You often put yourself in stupid situations to take some photos as you’ve got it into your head that you’ll get a good shot and therefore nothing will stop you.  In Thailand I was taking a sunrise shot on a very remote Thai beach, the exposures were long and I was surrounded by about a dozen angry looking and potentially rabid dogs! I really couldn’t wait for the exposures to finish.  I’ve also had myself on some very precarious cliff-side locations.  You do tend to find yourself ignoring all warning signs such as “Path closed due to landslide. Do not proceed” or standing in nettle bushes in shorts.  Climbing mountains in the Mournes in the pitch black is always fun too.

Q5. Which is your favourite lens? Why?

  1.  Without a doubt it’s my Canon EF-S 10-22mm wide angle lens that I would use for 99% of my photos.  Unfortunately last week when taking photos on Slieve Martin in the Mourne Mountains a freak gust of wind blew my tripod over with my camera attached.  It came down with an almighty thump and is currently in England getting repaired.  I miss it a lot!

 

Q6.What is your biggest accomplishment in this field?

A6 That’s a difficult question to answer as I wouldn’t say I’ve accomplished much….  I’m a big cycling fan so the Giro d’Italia using one of my photos (Mussenden Temple) as part of their promotional activity was pretty cool!  Also, 10 of my photos are also now on permanent display in my favourite local restaurant and so I like having a look around at them when I’m in enjoying a steak and a pint!

 

Q7. Whose work has influenced you most?

A7 The work that’s influenced me most has actually just been other amateur photographers on social media such as Flickr, Facebook and Twitter.  I’m sure I’ll miss some great photographers but I love the work of Conor MacNeill (TheFella Photography), Alistair Hamill Photography, Curious Places by Matt Woodhouse and Steven Emerson.  They all love shooting landscapes and have the dedication to be at location at the right time.  I’ve also been inspired recently by Paul Martin and Martin McKenna who are fantastic at shooting the night sky and the aurora borealis.

 

Q8. Do you have a favourite time of year for photographing?

A8  I think it’s winter.  Summer can have some glorious red/orange sunsets but the sunrises are at stupid hours and night shots aren’t as easy to fit in.  Autumn is good for forest shots and waterfalls etc, spring good for bluebells/rapeseed fields. But with winter all sorts of different shots are possible and the sunrises are at 8-9am which is obviously a plus!  I love the Mournes in winter.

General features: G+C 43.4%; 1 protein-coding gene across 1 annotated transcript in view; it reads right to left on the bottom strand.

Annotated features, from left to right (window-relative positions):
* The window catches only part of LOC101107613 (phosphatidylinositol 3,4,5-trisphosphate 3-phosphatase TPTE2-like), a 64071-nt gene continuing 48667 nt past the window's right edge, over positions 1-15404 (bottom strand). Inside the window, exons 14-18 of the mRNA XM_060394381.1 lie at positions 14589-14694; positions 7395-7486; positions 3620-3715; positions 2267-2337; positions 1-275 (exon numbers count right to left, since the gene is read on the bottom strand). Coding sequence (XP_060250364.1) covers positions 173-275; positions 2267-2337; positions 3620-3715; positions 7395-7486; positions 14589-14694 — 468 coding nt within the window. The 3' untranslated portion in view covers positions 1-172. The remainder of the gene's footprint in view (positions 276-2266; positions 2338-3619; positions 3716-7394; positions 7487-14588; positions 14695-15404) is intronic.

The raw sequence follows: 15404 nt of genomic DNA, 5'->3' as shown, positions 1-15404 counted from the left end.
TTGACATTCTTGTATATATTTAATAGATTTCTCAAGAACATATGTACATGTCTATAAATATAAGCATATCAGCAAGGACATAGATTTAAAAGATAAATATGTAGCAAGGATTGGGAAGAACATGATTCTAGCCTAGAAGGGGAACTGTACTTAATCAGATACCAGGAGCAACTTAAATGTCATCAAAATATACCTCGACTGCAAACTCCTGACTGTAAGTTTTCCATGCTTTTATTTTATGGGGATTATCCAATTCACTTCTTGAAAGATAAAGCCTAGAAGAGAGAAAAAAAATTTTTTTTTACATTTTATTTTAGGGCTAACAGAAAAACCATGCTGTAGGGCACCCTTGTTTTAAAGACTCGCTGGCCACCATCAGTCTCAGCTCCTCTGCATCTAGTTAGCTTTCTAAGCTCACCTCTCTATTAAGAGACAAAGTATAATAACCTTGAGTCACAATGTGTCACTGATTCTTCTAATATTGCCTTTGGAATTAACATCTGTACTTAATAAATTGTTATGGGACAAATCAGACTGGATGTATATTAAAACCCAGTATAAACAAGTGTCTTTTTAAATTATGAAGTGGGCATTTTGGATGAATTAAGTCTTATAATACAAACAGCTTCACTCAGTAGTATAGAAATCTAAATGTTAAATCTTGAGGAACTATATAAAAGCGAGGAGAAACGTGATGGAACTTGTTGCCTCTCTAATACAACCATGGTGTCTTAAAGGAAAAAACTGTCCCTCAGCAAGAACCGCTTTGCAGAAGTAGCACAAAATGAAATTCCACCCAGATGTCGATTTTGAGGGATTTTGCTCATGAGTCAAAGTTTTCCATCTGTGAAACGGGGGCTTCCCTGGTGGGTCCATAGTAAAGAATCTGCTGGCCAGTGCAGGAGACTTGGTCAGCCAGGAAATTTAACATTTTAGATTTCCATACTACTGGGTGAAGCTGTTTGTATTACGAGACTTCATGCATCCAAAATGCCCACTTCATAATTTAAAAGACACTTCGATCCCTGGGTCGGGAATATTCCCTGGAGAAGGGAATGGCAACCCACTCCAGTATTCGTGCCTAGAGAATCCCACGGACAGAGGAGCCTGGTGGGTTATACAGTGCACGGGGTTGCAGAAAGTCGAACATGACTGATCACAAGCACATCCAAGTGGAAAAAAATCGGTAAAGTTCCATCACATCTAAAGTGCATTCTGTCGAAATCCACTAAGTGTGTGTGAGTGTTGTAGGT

Q9. What is the one thing you wish you knew when you started taking photos?

A9 How frustrating it can be! And how much patience is required!  I’m very impatient and I can get a bit stroppy when a shot doesn’t work out how I imagined it! I think it’s still something I need to learn to accept that you win some and you lose some.  But when you get up at 4am, drive to the Mournes walk up a hill because the weather said sunny and clear skies and it’s actually thick grey drizzle, it’s hard to see the positives!

Q10. 35mm or Digital? And Why?

A10. Digital. Purely because I’m ignorant and know nothing else.

 

Q11. Twitter or Facebook? Why?

A11.  I love the reach that you can have with Twitter.  A photo can be seen worldwide very quickly whereas with Facebook it’s more friends and friends of friends that will see a photo.  

 

Q12. Among your works, which one is your favourite? Why? (Please supply the photo in low resolution)

A12. I am always changing my mind but I often come back to this photo I took a few years ago.

The photo is of Bád Eddie (or Eddie’s boat) which is a shipwreck of a fishing boat from the 1970s at Bunbeg in Donegal.  I took it during my first year of photography as part of my “52 weeks” project so it is quite old now.  Each week I tried to represent where I was/something that happened that week. That week my Granny passed away and she was from Donegal.  I had to get a photo of Donegal that week.

I got a lot of luck for this shot as back then I would never have researched the weather/sunset locations and had no idea it would work out this well.

Image